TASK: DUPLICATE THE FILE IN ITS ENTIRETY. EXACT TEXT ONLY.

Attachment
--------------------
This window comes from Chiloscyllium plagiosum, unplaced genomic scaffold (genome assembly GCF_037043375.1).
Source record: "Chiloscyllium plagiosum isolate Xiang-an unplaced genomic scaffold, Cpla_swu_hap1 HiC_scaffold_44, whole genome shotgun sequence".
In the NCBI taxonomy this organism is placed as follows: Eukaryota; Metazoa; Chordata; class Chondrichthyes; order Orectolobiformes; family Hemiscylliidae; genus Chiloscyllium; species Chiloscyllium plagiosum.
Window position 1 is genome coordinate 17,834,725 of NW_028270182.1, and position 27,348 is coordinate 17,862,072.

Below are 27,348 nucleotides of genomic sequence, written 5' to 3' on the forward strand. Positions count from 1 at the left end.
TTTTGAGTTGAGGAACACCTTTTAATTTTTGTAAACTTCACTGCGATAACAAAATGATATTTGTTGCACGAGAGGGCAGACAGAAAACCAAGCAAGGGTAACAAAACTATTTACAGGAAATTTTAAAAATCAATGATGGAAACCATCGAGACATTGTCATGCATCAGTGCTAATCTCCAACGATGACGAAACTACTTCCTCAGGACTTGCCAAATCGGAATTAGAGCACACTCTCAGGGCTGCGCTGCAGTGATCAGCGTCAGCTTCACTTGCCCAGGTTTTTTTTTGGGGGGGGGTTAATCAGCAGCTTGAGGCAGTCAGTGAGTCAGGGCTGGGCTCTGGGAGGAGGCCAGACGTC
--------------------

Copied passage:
This window comes from Chiloscyllium plagiosum, unplaced genomic scaffold (genome assembly GCF_037043375.1).
Source record: "Chiloscyllium plagiosum isolate Xiang-an unplaced genomic scaffold, Cpla_swu_hap1 HiC_scaffold_44, whole genome shotgun sequence".
In the NCBI taxonomy this organism is placed as follows: Eukaryota; Metazoa; Chordata; class Chondrichthyes; order Orectolobiformes; family Hemiscylliidae; genus Chiloscyllium; species Chiloscyllium plagiosum.
Window position 1 is genome coordinate 17,834,725 of NW_028270182.1, and position 27,348 is coordinate 17,862,072.

Below are 27,348 nucleotides of genomic sequence, written 5' to 3' on the forward strand. Positions count from 1 at the left end.
TTTTGAGTTGAGGAACACCTTTTAATTTTTGTAAACTTCACTGCGATAACAAAATGATATTTGTTGCACGAGAGGGCAGACAGAAAACCAAGCAAGGGTAACAAAACTATTTACAGGAAATTTTAAAAATCAATGATGGAAACCATCGAGACATTGTCATGCATCAGTGCTAATCTCCAACGATGACGAAACTACTTCCTCAGGACTTGCCAAATCGGAATTAGAGCACACTCTCAGGGCTGCGCTGCAGTGATCAGCGTCAGCTTCACTTGCCCAGGTTTTTTTTTGGGGGGGGGTTAATCAGCAGCTTGAGGCAGTCAGTGAGTCAGGGCTGGGCTCTGGGAGGAGGCCAGACGTC